Protecting yourself during the season of love from "romance scams"

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The Better Business Bureau wants to make sure you don't become victim to what's called a “romance scam.”

They appear online taking advantage of people looking for romantic partners on the Internet.

It's the season for love, but sometimes the price is far too high to find that love.

Take Olayinka Sunmola for example, he operated out of Nigeria, scamming 30 U.S. women out of $1.7 million.

He was sentenced in southern Illinois last year.

But his case isn't the only one. And that's exactly why authorities want you to be aware of looking for love in all the wrong places.

"The days where we used to be able to say it can't happen here, it doesn't happen in our community are over. The Internet has made our large world small," said Quincy Police Chief Rob Copley.

The numbers don't lie.

The Better Business Bureau says an estimated one million Americans have been victimized by romance scams.

Scam artists use online dating sites to find their victims.

"Unfortunately, all too often, they instead encounter crooks who exploit their love and trust in order to rob them, leaving them emotionally devastated and shattered," says Mara Clingingsmith with the Better Business Bureau.

Clingingsmith says romance scams have become professional careers for hackers.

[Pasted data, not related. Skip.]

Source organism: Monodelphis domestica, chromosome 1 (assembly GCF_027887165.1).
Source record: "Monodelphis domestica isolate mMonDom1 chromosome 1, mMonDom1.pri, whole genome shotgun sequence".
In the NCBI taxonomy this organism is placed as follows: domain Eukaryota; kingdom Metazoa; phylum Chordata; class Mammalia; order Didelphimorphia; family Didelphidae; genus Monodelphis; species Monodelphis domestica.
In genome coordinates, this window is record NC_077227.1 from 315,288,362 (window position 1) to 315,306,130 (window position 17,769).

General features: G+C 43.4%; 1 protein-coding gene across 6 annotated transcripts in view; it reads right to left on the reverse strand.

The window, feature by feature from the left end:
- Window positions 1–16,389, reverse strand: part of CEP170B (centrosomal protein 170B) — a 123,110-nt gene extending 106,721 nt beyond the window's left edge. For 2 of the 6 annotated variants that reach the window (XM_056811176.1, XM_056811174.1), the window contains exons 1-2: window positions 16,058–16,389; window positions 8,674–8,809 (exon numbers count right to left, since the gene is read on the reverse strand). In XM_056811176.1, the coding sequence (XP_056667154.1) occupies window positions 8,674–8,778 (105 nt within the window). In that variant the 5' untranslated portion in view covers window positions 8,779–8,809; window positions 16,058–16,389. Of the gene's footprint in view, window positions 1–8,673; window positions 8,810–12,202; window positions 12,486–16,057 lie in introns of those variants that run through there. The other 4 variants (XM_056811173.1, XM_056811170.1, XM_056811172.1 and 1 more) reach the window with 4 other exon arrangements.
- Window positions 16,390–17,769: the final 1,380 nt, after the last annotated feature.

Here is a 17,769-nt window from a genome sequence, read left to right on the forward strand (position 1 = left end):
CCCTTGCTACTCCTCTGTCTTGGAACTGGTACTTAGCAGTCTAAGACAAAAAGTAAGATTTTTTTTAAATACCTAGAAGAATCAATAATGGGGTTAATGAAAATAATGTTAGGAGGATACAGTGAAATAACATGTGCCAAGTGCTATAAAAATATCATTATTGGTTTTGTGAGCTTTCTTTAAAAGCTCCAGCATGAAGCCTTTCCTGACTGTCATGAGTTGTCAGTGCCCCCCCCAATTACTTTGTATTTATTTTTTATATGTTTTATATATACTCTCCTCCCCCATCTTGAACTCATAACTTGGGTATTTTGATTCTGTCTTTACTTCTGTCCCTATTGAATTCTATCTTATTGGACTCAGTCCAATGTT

"They typically claim a typically strong faith. They often claimed to be widowed with a minor child. They may claim to be a part of the U.S. Military or involved in a international business. These explanations provide plausible reasons to not be able to meet the victim in person,” said Clingingsmith.

Sunmola pleaded guilty to fraud in a southern Illinois courtroom in 2016. He was sentenced to 27 years in prison and ordered to repay $1.7 million to his victims. But local law enforcement say this scam is still active in our area.

"From what we've seen it could hit all different types of people from all different kinds of incomes to all different types of ages," says Adams County Sheriff Brian Vonderhaar.

Sheriff Vonderhaar believes many cases go unreported to avoid the victim embarrassment.

"Nobody wants to feel like they've been scammed, and like they should be smarter than that,” said Vonderhaar.

If you're suspicious about an online dating site or a person who's posing to gain your trust, you're encouraged to report those suspicions to local law enforcement.

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